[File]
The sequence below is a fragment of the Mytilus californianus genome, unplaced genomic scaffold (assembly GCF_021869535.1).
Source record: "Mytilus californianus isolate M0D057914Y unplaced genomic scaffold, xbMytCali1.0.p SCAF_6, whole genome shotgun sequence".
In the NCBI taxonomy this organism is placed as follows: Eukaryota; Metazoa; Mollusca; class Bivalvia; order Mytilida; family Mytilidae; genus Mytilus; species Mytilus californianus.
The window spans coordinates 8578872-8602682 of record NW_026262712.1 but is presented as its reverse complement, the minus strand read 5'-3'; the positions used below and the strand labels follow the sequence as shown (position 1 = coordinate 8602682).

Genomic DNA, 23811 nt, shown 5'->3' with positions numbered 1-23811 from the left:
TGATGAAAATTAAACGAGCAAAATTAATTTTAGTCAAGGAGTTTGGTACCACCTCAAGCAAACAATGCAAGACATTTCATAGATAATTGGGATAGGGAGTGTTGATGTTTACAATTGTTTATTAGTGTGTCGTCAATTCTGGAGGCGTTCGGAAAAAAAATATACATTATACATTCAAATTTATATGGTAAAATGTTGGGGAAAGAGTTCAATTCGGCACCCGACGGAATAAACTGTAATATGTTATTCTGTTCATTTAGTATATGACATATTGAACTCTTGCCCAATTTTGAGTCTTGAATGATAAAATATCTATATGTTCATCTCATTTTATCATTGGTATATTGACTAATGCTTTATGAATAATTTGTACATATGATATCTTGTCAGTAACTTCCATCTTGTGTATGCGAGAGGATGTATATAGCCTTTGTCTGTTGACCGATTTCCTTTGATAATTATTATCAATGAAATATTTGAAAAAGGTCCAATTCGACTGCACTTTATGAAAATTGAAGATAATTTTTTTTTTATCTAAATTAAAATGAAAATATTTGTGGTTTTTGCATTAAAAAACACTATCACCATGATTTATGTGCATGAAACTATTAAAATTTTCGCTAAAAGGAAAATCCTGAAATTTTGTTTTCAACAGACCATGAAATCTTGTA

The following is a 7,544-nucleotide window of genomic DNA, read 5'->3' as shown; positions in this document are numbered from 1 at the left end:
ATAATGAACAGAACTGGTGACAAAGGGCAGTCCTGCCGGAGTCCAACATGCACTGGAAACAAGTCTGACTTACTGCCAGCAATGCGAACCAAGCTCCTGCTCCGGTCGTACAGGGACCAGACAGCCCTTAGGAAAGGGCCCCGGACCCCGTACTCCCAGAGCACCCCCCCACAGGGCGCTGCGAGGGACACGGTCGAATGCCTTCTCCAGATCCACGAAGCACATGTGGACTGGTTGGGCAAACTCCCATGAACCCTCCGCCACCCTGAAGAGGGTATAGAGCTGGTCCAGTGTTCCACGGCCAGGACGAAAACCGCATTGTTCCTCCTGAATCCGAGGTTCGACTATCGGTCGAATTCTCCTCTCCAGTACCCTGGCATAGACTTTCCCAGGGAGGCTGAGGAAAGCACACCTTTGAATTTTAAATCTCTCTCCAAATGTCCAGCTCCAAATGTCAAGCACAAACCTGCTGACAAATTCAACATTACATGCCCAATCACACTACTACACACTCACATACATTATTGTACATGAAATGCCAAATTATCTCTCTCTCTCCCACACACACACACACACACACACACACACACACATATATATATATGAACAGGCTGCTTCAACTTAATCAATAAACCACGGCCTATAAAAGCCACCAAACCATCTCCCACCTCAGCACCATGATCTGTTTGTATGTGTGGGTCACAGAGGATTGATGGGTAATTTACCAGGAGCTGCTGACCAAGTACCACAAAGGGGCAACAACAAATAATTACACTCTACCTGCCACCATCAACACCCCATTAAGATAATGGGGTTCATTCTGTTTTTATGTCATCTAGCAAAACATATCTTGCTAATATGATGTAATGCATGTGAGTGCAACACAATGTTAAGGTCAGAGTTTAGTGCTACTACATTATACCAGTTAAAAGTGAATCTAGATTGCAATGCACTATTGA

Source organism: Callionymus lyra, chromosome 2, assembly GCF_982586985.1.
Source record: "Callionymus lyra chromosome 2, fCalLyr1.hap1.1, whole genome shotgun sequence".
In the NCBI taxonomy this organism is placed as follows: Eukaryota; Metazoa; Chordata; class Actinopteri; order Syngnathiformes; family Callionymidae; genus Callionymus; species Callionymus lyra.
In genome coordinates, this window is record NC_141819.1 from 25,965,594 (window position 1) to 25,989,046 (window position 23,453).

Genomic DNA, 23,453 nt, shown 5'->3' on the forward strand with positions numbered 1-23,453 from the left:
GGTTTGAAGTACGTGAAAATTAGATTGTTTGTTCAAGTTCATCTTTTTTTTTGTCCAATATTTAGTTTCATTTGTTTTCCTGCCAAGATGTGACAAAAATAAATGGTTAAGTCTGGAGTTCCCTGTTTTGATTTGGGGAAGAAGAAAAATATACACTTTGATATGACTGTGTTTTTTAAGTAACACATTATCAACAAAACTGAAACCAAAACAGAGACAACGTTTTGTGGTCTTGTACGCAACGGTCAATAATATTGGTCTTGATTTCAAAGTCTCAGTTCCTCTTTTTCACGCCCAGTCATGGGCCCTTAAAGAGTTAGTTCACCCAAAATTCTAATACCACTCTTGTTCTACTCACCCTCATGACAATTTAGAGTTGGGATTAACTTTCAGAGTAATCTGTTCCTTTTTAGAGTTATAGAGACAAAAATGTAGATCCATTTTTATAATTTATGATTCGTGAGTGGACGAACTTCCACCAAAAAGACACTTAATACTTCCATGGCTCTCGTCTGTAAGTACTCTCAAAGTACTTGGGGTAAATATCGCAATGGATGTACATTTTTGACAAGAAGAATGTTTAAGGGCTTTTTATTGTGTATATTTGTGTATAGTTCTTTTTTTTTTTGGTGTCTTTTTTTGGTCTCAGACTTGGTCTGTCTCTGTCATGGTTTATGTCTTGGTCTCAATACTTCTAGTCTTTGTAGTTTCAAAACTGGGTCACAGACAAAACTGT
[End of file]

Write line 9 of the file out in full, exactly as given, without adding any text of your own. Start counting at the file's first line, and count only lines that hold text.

Source organism: Callionymus lyra, chromosome 2, assembly GCF_982586985.1.